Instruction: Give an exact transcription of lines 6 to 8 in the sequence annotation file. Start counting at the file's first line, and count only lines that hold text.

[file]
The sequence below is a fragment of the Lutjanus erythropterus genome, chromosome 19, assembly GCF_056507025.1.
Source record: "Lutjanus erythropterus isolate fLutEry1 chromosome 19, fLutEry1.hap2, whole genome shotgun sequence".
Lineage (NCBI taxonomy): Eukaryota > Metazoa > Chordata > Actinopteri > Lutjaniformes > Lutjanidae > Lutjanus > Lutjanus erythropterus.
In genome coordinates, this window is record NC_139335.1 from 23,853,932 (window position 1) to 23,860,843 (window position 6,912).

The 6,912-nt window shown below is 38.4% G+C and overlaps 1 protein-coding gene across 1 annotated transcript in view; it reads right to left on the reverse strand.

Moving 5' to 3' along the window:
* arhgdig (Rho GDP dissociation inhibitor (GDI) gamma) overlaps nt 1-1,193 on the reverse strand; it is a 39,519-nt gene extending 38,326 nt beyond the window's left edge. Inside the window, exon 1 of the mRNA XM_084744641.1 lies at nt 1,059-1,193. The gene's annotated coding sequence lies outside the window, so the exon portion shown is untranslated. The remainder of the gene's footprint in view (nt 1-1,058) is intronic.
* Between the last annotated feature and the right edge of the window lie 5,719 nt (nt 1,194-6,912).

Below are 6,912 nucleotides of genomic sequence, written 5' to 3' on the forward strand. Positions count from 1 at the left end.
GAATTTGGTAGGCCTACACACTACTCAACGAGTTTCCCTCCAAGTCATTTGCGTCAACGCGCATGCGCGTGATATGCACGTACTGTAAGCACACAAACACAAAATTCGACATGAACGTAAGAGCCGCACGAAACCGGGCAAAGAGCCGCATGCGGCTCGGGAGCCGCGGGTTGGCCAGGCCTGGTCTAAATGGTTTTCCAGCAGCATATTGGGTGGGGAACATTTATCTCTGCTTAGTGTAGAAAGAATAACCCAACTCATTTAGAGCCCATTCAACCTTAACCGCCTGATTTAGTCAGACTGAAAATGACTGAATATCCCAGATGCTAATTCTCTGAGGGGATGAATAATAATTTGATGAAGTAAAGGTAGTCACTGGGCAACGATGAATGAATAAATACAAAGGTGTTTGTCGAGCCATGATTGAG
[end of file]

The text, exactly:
Moving 5' to 3' along the window:
* arhgdig (Rho GDP dissociation inhibitor (GDI) gamma) overlaps nt 1-1,193 on the reverse strand; it is a 39,519-nt gene extending 38,326 nt beyond the window's left edge. Inside the window, exon 1 of the mRNA XM_084744641.1 lies at nt 1,059-1,193. The gene's annotated coding sequence lies outside the window, so the exon portion shown is untranslated. The remainder of the gene's footprint in view (nt 1-1,058) is intronic.
* Between the last annotated feature and the right edge of the window lie 5,719 nt (nt 1,194-6,912).